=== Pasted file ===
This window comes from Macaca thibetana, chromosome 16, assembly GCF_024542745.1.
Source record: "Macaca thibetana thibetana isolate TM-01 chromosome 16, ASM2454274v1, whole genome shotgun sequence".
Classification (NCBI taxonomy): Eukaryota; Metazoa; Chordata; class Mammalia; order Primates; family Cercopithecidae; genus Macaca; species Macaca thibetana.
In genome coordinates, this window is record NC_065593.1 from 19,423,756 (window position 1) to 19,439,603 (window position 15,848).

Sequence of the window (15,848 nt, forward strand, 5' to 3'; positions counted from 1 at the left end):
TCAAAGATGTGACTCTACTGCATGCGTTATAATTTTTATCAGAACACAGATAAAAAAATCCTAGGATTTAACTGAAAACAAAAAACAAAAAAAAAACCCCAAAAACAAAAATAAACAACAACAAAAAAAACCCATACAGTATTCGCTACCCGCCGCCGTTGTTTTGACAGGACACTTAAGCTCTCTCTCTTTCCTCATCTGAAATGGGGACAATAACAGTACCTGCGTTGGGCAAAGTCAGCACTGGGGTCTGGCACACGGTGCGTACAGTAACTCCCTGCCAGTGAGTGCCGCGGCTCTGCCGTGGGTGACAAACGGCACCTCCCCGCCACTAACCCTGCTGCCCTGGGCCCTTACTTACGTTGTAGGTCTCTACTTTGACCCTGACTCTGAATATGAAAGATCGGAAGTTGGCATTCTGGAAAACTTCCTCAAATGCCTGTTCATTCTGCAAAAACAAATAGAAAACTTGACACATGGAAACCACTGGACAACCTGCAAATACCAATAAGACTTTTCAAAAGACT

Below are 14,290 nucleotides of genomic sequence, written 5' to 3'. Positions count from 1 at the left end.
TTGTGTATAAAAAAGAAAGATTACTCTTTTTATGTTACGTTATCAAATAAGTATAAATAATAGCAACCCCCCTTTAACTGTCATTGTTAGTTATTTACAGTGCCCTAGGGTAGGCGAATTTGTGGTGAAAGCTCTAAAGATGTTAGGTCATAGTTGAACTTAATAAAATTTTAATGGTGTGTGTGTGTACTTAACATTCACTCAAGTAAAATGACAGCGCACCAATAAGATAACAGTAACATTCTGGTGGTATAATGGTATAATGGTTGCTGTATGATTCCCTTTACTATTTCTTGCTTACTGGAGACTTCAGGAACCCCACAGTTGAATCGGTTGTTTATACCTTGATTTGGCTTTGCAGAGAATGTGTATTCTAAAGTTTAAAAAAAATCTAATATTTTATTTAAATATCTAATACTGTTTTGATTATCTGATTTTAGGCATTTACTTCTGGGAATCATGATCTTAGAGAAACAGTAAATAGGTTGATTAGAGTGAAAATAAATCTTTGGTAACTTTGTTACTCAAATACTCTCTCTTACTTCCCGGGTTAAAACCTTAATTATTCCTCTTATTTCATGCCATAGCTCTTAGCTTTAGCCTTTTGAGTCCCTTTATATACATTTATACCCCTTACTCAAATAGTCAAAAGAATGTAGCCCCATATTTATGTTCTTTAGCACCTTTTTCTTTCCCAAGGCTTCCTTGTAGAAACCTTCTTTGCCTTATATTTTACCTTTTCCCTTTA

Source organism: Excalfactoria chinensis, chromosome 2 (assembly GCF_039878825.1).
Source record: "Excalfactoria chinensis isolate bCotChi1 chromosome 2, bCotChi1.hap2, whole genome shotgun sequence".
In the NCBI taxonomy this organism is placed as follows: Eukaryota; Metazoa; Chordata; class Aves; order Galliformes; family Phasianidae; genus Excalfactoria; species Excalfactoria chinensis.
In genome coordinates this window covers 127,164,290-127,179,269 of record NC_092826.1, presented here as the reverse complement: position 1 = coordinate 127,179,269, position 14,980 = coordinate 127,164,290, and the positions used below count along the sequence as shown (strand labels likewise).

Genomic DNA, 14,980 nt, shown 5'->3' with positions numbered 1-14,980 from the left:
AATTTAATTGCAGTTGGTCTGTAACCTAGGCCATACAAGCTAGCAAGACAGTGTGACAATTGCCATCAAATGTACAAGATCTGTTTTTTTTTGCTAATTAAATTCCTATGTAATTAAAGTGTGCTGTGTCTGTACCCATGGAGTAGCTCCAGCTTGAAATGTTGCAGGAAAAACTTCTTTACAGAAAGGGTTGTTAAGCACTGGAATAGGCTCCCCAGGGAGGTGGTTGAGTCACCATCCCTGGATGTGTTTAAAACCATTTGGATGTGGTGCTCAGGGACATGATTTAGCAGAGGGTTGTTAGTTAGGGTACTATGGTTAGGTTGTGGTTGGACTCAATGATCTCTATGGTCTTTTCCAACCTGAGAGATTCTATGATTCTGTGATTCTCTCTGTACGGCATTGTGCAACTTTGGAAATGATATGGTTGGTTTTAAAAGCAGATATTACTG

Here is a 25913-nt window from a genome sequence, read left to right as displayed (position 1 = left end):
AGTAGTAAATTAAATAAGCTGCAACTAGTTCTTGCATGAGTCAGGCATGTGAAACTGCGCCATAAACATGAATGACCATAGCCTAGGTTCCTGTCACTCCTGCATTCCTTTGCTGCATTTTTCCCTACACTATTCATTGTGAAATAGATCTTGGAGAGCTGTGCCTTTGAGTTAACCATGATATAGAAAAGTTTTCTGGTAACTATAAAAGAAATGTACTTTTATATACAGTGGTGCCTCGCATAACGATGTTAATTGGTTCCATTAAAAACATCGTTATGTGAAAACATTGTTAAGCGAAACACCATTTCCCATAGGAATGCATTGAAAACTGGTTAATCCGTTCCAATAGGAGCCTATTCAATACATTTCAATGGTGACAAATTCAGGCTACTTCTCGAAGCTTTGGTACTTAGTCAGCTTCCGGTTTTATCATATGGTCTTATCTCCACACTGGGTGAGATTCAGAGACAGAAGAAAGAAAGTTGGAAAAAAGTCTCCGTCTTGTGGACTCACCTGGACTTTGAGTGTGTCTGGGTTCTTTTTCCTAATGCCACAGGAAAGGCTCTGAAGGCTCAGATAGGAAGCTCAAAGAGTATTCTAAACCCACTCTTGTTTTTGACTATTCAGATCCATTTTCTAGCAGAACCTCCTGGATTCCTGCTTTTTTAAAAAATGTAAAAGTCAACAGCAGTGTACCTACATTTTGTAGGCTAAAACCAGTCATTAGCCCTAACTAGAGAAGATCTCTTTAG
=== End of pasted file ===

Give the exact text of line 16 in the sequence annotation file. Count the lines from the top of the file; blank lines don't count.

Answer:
AGTAGTAAATTAAATAAGCTGCAACTAGTTCTTGCATGAGTCAGGCATGTGAAACTGCGCCATAAACATGAATGACCATAGCCTAGGTTCCTGTCACTCCTGCATTCCTTTGCTGCATTTTTCCCTACACTATTCATTGTGAAATAGATCTTGGAGAGCTGTGCCTTTGAGTTAACCATGATATAGAAAAGTTTTCTGGTAACTATAAAAGAAATGTACTTTTATATACAGTGGTGCCTCGCATAACGATGTTAATTGGTTCCATTAAAAACATCGTTATGTGAAAACATTGTTAAGCGAAACACCATTTCCCATAGGAATGCATTGAAAACTGGTTAATCCGTTCCAATAGGAGCCTATTCAATACATTTCAATGGTGACAAATTCAGGCTACTTCTCGAAGCTTTGGTACTTAGTCAGCTTCCGGTTTTATCATATGGTCTTATCTCCACACTGGGTGAGATTCAGAGACAGAAGAAAGAAAGTTGGAAAAAAGTCTCCGTCTTGTGGACTCACCTGGACTTTGAGTGTGTCTGGGTTCTTTTTCCTAATGCCACAGGAAAGGCTCTGAAGGCTCAGATAGGAAGCTCAAAGAGTATTCTAAACCCACTCTTGTTTTTGACTATTCAGATCCATTTTCTAGCAGAACCTCCTGGATTCCTGCTTTTTTAAAAAATGTAAAAGTCAACAGCAGTGTACCTACATTTTGTAGGCTAAAACCAGTCATTAGCCCTAACTAGAGAAGATCTCTTTAG